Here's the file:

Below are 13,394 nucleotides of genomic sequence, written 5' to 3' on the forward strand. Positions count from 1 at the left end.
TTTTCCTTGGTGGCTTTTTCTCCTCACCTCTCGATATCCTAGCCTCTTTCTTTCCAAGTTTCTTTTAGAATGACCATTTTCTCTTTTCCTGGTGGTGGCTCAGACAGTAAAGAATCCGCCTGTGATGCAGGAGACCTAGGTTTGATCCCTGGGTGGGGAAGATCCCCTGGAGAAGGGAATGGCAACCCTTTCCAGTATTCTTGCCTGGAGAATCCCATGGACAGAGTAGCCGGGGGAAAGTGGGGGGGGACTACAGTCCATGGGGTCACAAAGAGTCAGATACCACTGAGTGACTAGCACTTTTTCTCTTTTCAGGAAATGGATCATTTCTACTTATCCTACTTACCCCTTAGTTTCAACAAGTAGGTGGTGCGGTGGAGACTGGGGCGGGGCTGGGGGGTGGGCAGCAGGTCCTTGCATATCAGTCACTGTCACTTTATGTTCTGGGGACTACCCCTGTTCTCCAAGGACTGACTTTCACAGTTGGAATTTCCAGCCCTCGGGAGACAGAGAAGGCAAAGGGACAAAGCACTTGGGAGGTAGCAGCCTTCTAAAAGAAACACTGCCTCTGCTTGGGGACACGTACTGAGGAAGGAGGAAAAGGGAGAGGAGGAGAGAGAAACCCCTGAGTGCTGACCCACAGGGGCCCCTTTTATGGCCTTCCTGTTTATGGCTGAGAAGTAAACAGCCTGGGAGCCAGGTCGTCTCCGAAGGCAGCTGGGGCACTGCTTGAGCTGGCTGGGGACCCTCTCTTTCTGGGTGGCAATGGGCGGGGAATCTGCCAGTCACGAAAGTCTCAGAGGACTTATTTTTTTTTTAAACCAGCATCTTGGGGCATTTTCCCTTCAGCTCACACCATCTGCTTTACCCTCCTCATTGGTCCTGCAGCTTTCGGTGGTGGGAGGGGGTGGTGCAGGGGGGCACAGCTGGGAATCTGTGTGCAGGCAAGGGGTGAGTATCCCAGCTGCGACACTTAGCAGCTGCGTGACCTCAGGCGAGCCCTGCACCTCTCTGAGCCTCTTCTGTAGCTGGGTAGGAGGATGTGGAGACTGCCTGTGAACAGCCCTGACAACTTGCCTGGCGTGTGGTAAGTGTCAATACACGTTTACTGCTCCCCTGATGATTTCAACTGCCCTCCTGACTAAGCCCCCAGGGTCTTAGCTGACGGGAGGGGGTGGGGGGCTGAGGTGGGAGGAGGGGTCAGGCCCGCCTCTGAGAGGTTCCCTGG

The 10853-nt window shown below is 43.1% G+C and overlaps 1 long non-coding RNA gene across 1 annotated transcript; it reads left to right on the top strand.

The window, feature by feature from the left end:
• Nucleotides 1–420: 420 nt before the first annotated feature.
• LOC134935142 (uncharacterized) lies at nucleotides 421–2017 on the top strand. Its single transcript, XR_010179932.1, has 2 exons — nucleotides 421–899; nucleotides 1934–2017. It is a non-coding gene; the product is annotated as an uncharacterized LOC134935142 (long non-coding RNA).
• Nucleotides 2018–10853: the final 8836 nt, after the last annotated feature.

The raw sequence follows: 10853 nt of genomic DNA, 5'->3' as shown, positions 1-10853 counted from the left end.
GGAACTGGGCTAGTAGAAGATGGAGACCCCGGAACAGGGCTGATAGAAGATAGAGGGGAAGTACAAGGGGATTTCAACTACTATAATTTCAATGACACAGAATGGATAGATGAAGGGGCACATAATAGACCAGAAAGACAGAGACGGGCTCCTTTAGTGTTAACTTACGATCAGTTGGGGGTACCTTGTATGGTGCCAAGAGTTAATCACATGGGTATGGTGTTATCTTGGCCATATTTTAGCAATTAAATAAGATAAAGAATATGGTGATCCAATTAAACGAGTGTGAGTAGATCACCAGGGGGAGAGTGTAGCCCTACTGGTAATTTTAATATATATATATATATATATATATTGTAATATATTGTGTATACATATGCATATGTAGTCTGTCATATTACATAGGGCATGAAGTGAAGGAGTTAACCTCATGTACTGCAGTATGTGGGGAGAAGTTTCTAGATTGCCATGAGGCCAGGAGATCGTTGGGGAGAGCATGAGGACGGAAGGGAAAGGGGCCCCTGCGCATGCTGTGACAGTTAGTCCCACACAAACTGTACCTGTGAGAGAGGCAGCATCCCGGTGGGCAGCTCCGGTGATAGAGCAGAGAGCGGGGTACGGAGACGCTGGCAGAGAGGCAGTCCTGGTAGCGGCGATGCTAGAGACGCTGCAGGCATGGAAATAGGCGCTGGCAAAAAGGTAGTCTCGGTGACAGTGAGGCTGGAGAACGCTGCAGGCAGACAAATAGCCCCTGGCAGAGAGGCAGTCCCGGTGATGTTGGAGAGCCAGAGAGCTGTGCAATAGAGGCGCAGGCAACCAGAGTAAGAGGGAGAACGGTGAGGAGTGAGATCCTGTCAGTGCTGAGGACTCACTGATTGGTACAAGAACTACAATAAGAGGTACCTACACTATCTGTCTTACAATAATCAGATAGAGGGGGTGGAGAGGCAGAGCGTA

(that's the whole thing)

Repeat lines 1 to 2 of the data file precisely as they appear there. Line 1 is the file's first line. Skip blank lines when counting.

Below are 13,394 nucleotides of genomic sequence, written 5' to 3' on the forward strand. Positions count from 1 at the left end.
TTTTCCTTGGTGGCTTTTTCTCCTCACCTCTCGATATCCTAGCCTCTTTCTTTCCAAGTTTCTTTTAGAATGACCATTTTCTCTTTTCCTGGTGGTGGCTCAGACAGTAAAGAATCCGCCTGTGATGCAGGAGACCTAGGTTTGATCCCTGGGTGGGGAAGATCCCCTGGAGAAGGGAATGGCAACCCTTTCCAGTATTCTTGCCTGGAGAATCCCATGGACAGAGTAGCCGGGGGAAAGTGGGGGGGGACTACAGTCCATGGGGTCACAAAGAGTCAGATACCACTGAGTGACTAGCACTTTTTCTCTTTTCAGGAAATGGATCATTTCTACTTATCCTACTTACCCCTTAGTTTCAACAAGTAGGTGGTGCGGTGGAGACTGGGGCGGGGCTGGGGGGTGGGCAGCAGGTCCTTGCATATCAGTCACTGTCACTTTATGTTCTGGGGACTACCCCTGTTCTCCAAGGACTGACTTTCACAGTTGGAATTTCCAGCCCTCGGGAGACAGAGAAGGCAAAGGGACAAAGCACTTGGGAGGTAGCAGCCTTCTAAAAGAAACACTGCCTCTGCTTGGGGACACGTACTGAGGAAGGAGGAAAAGGGAGAGGAGGAGAGAGAAACCCCTGAGTGCTGACCCACAGGGGCCCCTTTTATGGCCTTCCTGTTTATGGCTGAGAAGTAAACAGCCTGGGAGCCAGGTCGTCTCCGAAGGCAGCTGGGGCACTGCTTGAGCTGGCTGGGGACCCTCTCTTTCTGGGTGGCAATGGGCGGGGAATCTGCCAGTCACGAAAGTCTCAGAGGACTTATTTTTTTTTTAAACCAGCATCTTGGGGCATTTTCCCTTCAGCTCACACCATCTGCTTTACCCTCCTCATTGGTCCTGCAGCTTTCGGTGGTGGGAGGGGGTGGTGCAGGGGGGCACAGCTGGGAATCTGTGTGCAGGCAAGGGGTGAGTATCCCAGCTGCGACACTTAGCAGCTGCGTGACCTCAGGCGAGCCCTGCACCTCTCTGAGCCTCTTCTGTAGCTGGGTAGGAGGATGTGGAGACTGCCTGTGAACAGCCCTGACAACTTGCCTGGCGTGTGGTAAGTGTCAATACACGTTTACTGCTCCCCTGATGATTTCAACTGCCCTCCTGACTAAGCCCCCAGGGTCTTAGCTGACGGGAGGGGGTGGGGGGCTGAGGTGGGAGGAGGGGTCAGGCCCGCCTCTGAGAGGTTCCCTGG